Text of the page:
I thought so much about what I should cover in my year-end review that I never actually finished it. I like looking through these so even though it’s 9 months late, I figured I should just put up my rough outline.

Math Journey

I often go through phases where I read random math Wikipedia pages. This year I remember reading about Set Theory. From there, I read up more on Lebesgue Measure which extends the concept of length to more abstract sets. These links were useful in learning about that [1, 2]. This eventually led me to be interested in Abstract Algebra so I ended up reading Abstract Algebra by Judson. This post covers some of the things I learned earlier in the book. The latter third of the book got too much for me. I enjoyed the experience but it became clear to me that we know way too much for someone to learn it all casually.

Game Design


This post covered my interest in the art from the Mughal period. Around the same time, I played the game Astrologaster and I enjoyed it. I started thinking about making a similar game using Mughal-style art and covering some Mughal periods.

As a result, I ended up getting researcher access at NYPL and getting a bunch of books about the Mughal period (particularly about the late Mughal period and focused on the Deccan region where I grew up). I learned a bunch of fun things that I probably should write a post on. I do have my notes somewhere.

Other ideas

I also spent some time trying to use my group theory logic to try to build a game. Little Alchemy is a popular game where you combine items to generate new items. The set of those items does not create a mathematical group but I started thinking about a game like that which did create a group. So basically the mechanic of the game would be that you can combine two elements to generate any other element.

I thought through a few different ideas and even sketched some out in Figma but didn’t find anything fun.

A Figma sketch of a game I tried making about group theory

According to my notes, I also came up with an idea to make a game about Baseball Umpires in 2021. I don’t think I did any work towards it in 2021 though.

Open Source

I made varying contributions to different things

  • Pancakes - created an android app for myself to load the StackExchange website and inject CSS to make it mobile-friendly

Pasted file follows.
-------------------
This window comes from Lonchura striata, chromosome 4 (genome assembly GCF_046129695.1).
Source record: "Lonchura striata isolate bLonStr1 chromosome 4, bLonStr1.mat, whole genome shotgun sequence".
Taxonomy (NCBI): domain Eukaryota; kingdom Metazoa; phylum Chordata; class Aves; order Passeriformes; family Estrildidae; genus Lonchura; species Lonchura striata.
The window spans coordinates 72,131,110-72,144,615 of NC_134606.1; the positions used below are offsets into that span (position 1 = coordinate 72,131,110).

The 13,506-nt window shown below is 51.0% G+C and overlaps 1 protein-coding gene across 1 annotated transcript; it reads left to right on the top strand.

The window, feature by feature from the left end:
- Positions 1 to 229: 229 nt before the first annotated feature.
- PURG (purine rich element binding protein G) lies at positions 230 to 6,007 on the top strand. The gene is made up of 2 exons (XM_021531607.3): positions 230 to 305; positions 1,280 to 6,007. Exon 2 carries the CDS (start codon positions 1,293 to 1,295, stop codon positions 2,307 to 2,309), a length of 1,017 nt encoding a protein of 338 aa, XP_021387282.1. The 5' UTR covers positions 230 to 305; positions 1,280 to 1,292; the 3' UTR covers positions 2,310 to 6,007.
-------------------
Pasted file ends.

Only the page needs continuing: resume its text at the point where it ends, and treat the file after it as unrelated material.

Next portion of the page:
• Blender - Added support for drag-and-drop of Materials so that they can be dropped on specific material slots of an object: Code review with demos
  • Git - This post covers my experience contributing a new “autocorrect” setting for git
  • Graphite - A new vector editor intended to be procedural/non-destructive. I added support to save/export files.
  • RL custom map support - RLBot is something I did a lot of in 2020. In 2021, I added support to load custom maps in Rocket League via RLBot. The goal was to add an upgraded story mode but I don’t think that work went anywhere.



  • Making of a Manager - Good book about management in Tech
  • Managing Humans - Casual book, quick read. Value varies from chapter to chapter
  • Manager’s Path: Excellent book that covers what the path looks like from IC -> Senior Eng -> Tech Lead -> Manager -> Group Manager -> CTO.


  • What Is This Thing Called Science: Book about the philosophy of science. I enjoyed it. It is kind of a book that I should re-read since there were a lot of nuances that I probably didn’t fully absorb.
  • The End of Everything: The book was interesting but I thought it could be better. I think it should have gone on some of the topics at a deeper level. I do share the author’s fascination with the Vacuum Decay ending the universe before anyone notices anything.
  • From Eternity to Here: I have always looked for a book that talks more about Entropy. While the title of the book is about time, the author argues about a deep coupling between entropy and time. I loved the book.



At work, I moved to a different area to start a new team. In 2021, I grew the team and we worked on a proof-of-concept for what we were trying to do.

Visual Programming

I remember I spent some time researching visual programming. I found that there has been lots of work in this space going back to the 80s.

Random TILs

  • Stańczyk (painting): Painting shows a sad clown who knows of the upcoming danger while there is nobility in the background celebrating in ignorance.
  • You lose any determinism in a system pretty quickly: StackExchange question that shows that within 50 collisions all kinds of “negligible” things like electrons at the edge of the universe start impacting systems.
  • Built a toy ray tracer. Referred to it in the C++17 Execution Policy post
  • Certificate Transparency Logs (public logs of SSL certificates) had to permanently suspend one of the logs because it got in a bad state because of a cosmic ray bit-flip [discussion]